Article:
Wednesday, January 18, 2012

Plot Planting (How to Plant a Big Garden in a Small Space)

Garden Design

We don't plant in rows, rather we plant in plots.   Our plots are usually manageable rectangles of 4 ft deep x 8 ft wide.  

We never leave enough space to have comfortable walk paths once the plants get big.  Every year, we underestimate the space we'll need between those plots.  Seems fine while the plants are small but once they reach full size, it's like a jungle in our garden.  I think it works out okay though.  We definitely get the most "bang for our buck" by planting as much as possible in our space.

Plant in Plots - Not in Rows

Plot style planting (I've heard it referred to as "square foot" planting) is a very efficient method of planting.  It conserves water, saves space and reduces weeding if done properly.  

Unfortunately, most seed packets come with instructions for planting in rows.  If you will look at the photo below you will find helpful information, such as "Days to Germination", "Days to Harvest", "Planting Depth", "Spacing: Row/Plant", and "Preserve By".

  This particular seed packet (green beans) instructs you to plant the seeds at a depth of 1 to 1 1/2 inches.  It also tells you to plant each plant 4 inches apart, and to place the rows 20 inches apart.

If you were to do this, you would have a lot of wasted space.  A 4 ft x 8 ft section would look something like this.......

24 plants per row x 3 rows = 72 plants
 Plot Planting to Save Space

Or, if you plant as we have been, you can space the plants 4 inches apart and space the rows 4 inches apart.  You will be making a grid with your plants.  It will look something like this.

24 plants per row x 12 rows = 288 plants
As you can see, the "Plot" method allows you to plant 4 times as many green bean plants in this example.   Not only does this give you so much more harvest for your land space, there are other benefits as well.  

Water Conservation 

Because the plants are so close together, the folage actually shields the soil from the sun.  This natural umbrella helps reduce the rate of water evaporation.  We've noticed that we can generally reduce the frequency that we water our garden by half. 

Reduced Weeds

The leaves hold moisture into the soil but an added perk is the barrier that prevents the weeds from seeing the light of day.  Early weeding will likely be necessary but done properly, you shouldn't have to weed much as your plants mature, except in the pathways. 

Works With Most Vegetables

This method really works for just about any veggie.  Just pay attention to the spacing required between plants and plant in a grid. (Forget the row distance).  I encourage you to give it a try!  I'd love to see photos and hear how the plot method worked for you!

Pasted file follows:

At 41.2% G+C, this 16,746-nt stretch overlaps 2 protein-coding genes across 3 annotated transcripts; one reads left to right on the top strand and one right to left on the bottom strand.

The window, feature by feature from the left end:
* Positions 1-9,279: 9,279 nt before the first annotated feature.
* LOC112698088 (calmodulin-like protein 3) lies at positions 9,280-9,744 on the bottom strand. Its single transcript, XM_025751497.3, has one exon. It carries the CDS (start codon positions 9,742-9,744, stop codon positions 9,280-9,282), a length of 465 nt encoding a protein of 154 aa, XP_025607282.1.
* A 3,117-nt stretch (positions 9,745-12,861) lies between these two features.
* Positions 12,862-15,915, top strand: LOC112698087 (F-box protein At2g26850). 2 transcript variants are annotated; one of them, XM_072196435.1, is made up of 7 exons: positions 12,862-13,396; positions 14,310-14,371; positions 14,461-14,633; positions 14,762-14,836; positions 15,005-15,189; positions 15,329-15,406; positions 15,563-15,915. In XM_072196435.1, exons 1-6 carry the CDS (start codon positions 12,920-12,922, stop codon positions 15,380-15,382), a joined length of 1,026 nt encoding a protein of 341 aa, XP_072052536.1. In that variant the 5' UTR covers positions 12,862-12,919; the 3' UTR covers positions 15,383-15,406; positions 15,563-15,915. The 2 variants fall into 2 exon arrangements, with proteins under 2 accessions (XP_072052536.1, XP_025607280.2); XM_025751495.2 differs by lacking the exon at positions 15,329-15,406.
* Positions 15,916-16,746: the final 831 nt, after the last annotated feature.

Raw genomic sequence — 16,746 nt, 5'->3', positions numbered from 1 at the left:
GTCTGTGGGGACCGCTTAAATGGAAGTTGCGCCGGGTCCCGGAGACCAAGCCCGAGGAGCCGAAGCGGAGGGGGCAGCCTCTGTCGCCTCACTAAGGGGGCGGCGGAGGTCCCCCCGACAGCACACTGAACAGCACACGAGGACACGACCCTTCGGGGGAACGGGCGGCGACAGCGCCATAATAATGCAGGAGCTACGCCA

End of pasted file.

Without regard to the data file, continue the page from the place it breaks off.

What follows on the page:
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  1. I am soooo exited about all this - in a month I will start to plan myself!!! :) I'll try to use your tips, too. Let's see how it works out!

    Raine, from Italy

    1. I can't wait to hear how it goes for you! You won't be disappointed with the plot planting! Keep me posted!

  2. Hi, Poppy... Just stopped by to thank you for visiting my blog and I hope you all enjoy the cheesy grits. After seeing that you love gardening I'll be following your blog. While I'm not able to do much anymore, I sure love watching things grow...

    Thanks again for sayin' 'hey'!


    1. Helen,

      The Cheesy Grits were out of this world! Nothing left afterwards! Thanks for stopping in! I see we're practically neighbors!


  3. Hi Poppy! Thanks for coming by my blog--I love it when someone "new" says hi! :o)

    Your garden plans make me dream of spring.... we are several months away from gardening season on our farm.

    Your blog is lovely--it is nice to meet you!

  4. Ello Poppy. (Would be neat if that is a real name as my own is Cloud. :) )

    It would be nice if they had both row and plot labeling. You are quite correct with rows being so wasteful. They also give you the impression that you can walk in them to no plant detriment which we know is false due to compacted soil.

  5. Hi, just wanted to tell you, I enjoyed this blog post.
    It was practical. Keep on posting!

  6. Way cool! Some extremely valid points! I appreciate
    you writing this post plus the rest of the site is very good.

  7. Aw, this was an incredibly nice post. Taking the time and actual effort to generate a really good article… but what can I say… I hesitate a
    lot and don't seem to get nearly anything done.

  8. Hello! I've been reading your website for a while
    now and finally got the bravery to go ahead and give
    you a shout out from Atascocita Tx! Just wanted to mention keep up the great work!

  9. So if I plant everything 4 inches apart, it won't stunt the growth of the plants? Why do they say to have them so far apart then! Does it matter how big the plants grow? Bc I know an adult tomato plant takes up more than 4 inches on each side... How does that work? Thanks! I have a small space and want to maximize it!


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